Adam Smith's Simplified Theory of Moral Sentiments, Part 1, Section 3, Chapter 1: How Our sympathy with sorrow falls much shorter of the sorrow felt by sufferer

Chapter 1: How Our sympathy with sorrow falls much shorter of the sorrow felt by sufferer

Our Sympathy with Sorrow is Stronger than Our Sympathy with Joy because pain is a stronger sensation than pleasure

1 Our sympathy with sorrow has been more noticed than our sympathy with joy.  
Joseph Butler
2 First, our sympathy with sorrow is more universal than our sympathy with joy.
  • Yet we often feel a very sensible concern on his account.
  • But if we do not entirely enter into and go along with another's joy, we have no regard or fellow-feeling for it.
  •   3 Besides, pain of mind or body is a more pungent sensation than pleasure.   4 Over and above all this, we often struggle to keep down our sympathy with the sorrow of others.   5 However, despite this prejudice, if there is no envy, our propensity to sympathize with joy is much stronger than our propensity to sympathize with sorrow.   6 We have some indulgence for that excessive grief which we cannot entirely go along with.   7 What can be added to the happiness of a healthy, debt-free man who has a clear conscience?   8 Little can be added to this state.   9 It is agreeable to sympathize with joy.   10 Why should we be more ashamed to weep than to laugh before others?   1.3.11. How hearty are the acclamations of the mob who never envy their superiors at a triumph?   1.3.12. But on the contrary, when we condole with our friends in their afflictions, how little do we feel compared to what they feel?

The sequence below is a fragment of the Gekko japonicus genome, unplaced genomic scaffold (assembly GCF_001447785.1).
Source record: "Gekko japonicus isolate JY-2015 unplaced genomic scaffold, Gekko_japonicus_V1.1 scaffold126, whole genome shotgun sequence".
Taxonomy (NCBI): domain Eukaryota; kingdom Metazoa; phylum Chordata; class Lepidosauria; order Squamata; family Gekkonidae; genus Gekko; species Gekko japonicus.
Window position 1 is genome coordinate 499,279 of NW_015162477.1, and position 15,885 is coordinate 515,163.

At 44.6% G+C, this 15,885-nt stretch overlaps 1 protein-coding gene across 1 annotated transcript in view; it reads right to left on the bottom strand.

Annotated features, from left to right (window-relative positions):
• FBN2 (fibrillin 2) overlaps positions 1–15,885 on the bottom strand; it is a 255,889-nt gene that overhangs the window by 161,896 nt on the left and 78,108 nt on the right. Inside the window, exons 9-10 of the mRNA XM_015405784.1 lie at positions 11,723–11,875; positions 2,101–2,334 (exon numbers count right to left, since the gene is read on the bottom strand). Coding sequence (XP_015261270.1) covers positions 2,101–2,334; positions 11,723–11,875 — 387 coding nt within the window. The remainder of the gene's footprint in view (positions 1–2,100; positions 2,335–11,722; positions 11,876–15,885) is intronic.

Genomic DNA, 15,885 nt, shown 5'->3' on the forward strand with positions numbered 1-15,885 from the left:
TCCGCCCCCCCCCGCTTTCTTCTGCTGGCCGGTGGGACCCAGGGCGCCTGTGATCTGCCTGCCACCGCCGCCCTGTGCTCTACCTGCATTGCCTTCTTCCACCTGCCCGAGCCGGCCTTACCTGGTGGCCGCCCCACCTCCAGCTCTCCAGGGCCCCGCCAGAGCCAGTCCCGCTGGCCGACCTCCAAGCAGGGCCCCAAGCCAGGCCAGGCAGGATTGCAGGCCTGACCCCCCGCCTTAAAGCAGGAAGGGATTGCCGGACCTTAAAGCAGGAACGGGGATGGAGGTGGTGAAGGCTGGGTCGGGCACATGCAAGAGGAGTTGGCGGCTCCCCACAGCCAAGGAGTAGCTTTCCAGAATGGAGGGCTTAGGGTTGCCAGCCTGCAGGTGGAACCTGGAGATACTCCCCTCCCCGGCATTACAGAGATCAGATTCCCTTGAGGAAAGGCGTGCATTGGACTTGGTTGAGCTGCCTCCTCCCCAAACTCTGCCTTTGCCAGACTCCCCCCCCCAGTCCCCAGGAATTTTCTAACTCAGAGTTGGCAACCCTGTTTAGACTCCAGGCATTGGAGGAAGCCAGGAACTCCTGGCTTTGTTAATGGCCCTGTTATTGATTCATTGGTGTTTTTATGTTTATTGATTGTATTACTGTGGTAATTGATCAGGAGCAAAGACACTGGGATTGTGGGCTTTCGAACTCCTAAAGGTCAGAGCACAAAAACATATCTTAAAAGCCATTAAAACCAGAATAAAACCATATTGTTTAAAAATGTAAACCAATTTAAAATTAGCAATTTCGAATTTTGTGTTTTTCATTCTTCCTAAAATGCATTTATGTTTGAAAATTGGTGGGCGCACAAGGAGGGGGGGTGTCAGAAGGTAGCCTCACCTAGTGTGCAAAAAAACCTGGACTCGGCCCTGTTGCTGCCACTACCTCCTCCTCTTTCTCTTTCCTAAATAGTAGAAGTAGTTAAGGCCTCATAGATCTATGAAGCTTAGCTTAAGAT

Magnanimity is a virtue because of the natural lack of sympathy during distress

    13 Magnanimity amidst great distress always appears so divinely graceful because of this dull sensibility to the afflictions of others.
  • There is:
  • Admiration is the feeling of complete sympathy and approbation, mixed and animated with wonder and surprise.
  •   14 Whenever we meet any examples of such heroic magnanimity in common life, we are always extremely affected.   15

    On the contrary, a man who is sunk in sorrow and dejection from his own calamity always appears mean and despicable.

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    Next: Chapter 2: Ambition and distinction of rank